Saturday, November 8, 2008

Get Out Your Handkerchiefs - I'm going to grieve and get a bit preachy...

My best friend Amy lost her dog Rita to cancer last week.

I wrote about Rita almost a year ago in honor or Amy's birthday in a post describing Rita's nasty smell and obstinate, curmudgeonly disposition.

Smelly and undisciplined though she was, Rita was not without her charms and I loved her very much for many reasons, but mainly because she was deeply loved by someone who I deeply love. Going to Amy's house just won't be the same anymore without Rita there yipping at my heels and trying to lick my brains out.

Rita developed a tumor on her front leg that was removed in early July and made to suffer indignities while the wound healed by being forced to wear not only the perfunctory plastic funnel around her head to keep her from chewing on her stitches, but also a glitter encrusted 4th of July preemie sized t-shirt, not unlike this, that Amy bought at the dollar store to prevent the doggie from digging at her bandages.

Rita was not the kind of dog you put clothing on.

Not if you wanted to keep your fingers. She had her dignity. So for Rita to sit still while being dressed and then actually keep the t-shirt on long enough for it to be beneficial is really saying something. After awhile she was back to her old spry, naked self. Good as new.

This fall however, a little more quickly than expected, the tumor came back with a vengeance and after only one watered down chemotherapy treatment Rita seemed to wither. The tiny, stinking dynamo became unrecognizable as the sassy pain in the ass she once had been and rather than put her through any more misery Amy decided to have Rita euthanized and made an appointment with her vet last Thursday.

Amy is inconsolable and understandably so. Rita has been her constant, faithful companion for the past 13 years.

In addition to her overwhelming grief, Amy worried that she put Rita down too soon. She and I spent a lot of time talking about this all throughout Rita's illness, starting way back when the tumor first developed and right up to last week when Amy made the final decision.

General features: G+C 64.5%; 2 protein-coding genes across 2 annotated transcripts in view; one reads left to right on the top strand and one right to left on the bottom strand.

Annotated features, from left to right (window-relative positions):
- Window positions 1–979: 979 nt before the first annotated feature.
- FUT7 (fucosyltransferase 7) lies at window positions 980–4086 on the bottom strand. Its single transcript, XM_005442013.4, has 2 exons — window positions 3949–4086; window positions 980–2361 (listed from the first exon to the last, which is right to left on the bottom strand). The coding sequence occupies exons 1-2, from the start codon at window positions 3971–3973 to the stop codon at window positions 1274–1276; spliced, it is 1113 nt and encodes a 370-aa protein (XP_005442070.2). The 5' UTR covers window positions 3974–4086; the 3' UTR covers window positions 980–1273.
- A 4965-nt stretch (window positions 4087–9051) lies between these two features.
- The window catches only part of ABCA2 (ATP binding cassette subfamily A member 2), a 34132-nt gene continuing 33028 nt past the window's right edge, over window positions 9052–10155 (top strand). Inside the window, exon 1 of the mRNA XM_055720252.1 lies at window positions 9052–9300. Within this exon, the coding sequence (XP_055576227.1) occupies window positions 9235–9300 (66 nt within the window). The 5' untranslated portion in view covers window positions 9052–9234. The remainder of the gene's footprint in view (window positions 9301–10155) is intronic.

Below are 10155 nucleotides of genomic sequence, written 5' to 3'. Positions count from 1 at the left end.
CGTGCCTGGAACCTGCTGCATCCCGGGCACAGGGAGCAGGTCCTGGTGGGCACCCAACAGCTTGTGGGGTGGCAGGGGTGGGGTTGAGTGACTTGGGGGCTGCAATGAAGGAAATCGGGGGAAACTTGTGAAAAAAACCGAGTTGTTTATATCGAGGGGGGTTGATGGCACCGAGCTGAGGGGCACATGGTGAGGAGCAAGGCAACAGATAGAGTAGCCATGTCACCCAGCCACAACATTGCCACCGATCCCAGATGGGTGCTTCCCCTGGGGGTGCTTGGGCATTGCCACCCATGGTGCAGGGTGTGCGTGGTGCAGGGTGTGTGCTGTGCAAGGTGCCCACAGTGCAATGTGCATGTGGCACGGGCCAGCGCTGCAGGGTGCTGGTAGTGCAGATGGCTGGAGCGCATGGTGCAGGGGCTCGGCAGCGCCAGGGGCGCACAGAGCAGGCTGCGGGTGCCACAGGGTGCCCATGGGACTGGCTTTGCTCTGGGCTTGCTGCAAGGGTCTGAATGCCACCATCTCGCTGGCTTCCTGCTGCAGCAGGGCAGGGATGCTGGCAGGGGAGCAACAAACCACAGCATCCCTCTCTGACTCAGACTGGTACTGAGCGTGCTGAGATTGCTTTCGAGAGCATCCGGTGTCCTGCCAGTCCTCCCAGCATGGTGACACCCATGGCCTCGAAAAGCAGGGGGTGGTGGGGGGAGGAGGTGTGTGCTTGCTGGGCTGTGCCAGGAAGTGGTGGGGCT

Although I couldn't make that decision for her, I think it was the right one and I certainly didn't think it was too soon.

After working in vet clinics for so many years I have seen people do some crazy shit in attempts to keep sick and dying pets alive. Some of them work out and are very inspirational, but most of the time these attempts just seem cruel to me and I'm amazed at how much money people are willing to shell out to keep their pets with them just a little while longer.

This is what I think, and maybe some of you will disagree with me, but here goes:

Your job as a pet owner is to give your pet the best quality of life possible for as long as it lives. That doesn't merely mean feeding it, making sure it has clean, fresh water and cleaning up it's crap. It also means keeping it safe from harm and getting regular check ups with your vet. It means teaching it not to jump on people and not to bite. To take it a step further, I also believe it means that you should try to shape your pet's behavior in such a way so that it can get along in the world, be more easily loved by you and others and not get kicked, beaten, bitten or taken away from you by the authorites.

Otherwise your pet is either a large pain in the ass or livestock and unless you are a giant asshole or a farmer, what's the point?

Anyhoo...

You cannot explain to your pet that it has cancer, or kidney disease, or liver failure or whatever it has wrong with it. Your pet doesn't understand why it feels sick or has pain, so your pet isn't going to understand why you are forcing it to swallow pills or give it daily shots or IV fluids or whatever horrible hell you have to put it through to keep it alive. Being a pet owner involves a certain amount of selflessness and that sometimes means deciding whether or not your pet's quality of life is being compromised by medical treatment.

Maybe it isn't.

If the medical treatment is minimally invasive and/or your pet has the kind of disposition that doesn't mind being poked, jabbed or prodded, then maybe you can stretch things out a little longer. Lucky you.

Otherwise you have to think about how you want your pet to spend it's last days and how you want to spend your last days with your pet.

Amy decided that she'd rather have Rita live a shorter life as her yapping, obstinate, brain licking self. I'm going to go cry again now.

20 comments:

Chris said...

Sad day indeed. Pets have a way of wriggling their way into our hearts when we're not looking...

My mother-in-law had to have her doggie friend put down a few years ago. My wife and I drove them to the vet and stood in the room and watched as ma-in-law held her friend of 15 years as she slipped away. I was surprised at how easy it went. For the dog, not us. The dog had been dying for a month or two; it was time. But being in the room, watching it, crying... That is an experience I will remember for a long time -- both for the sadness, grief and tears AND for the feeling of peace and relief we saw reflected in the dog's face as she closed her eyes.

When I adopted my cat from the Shelter years ago I remember thinking, "I'm gonna love this kitten, and some day I'm going to have to make an end-of-life decision. I just hope I do it with dignity." When we adopted a dog a few months ago my wife and I talked about this topic before we signed the papers -- can we let ourselves love this animal enough to let it go with dignity when the time comes?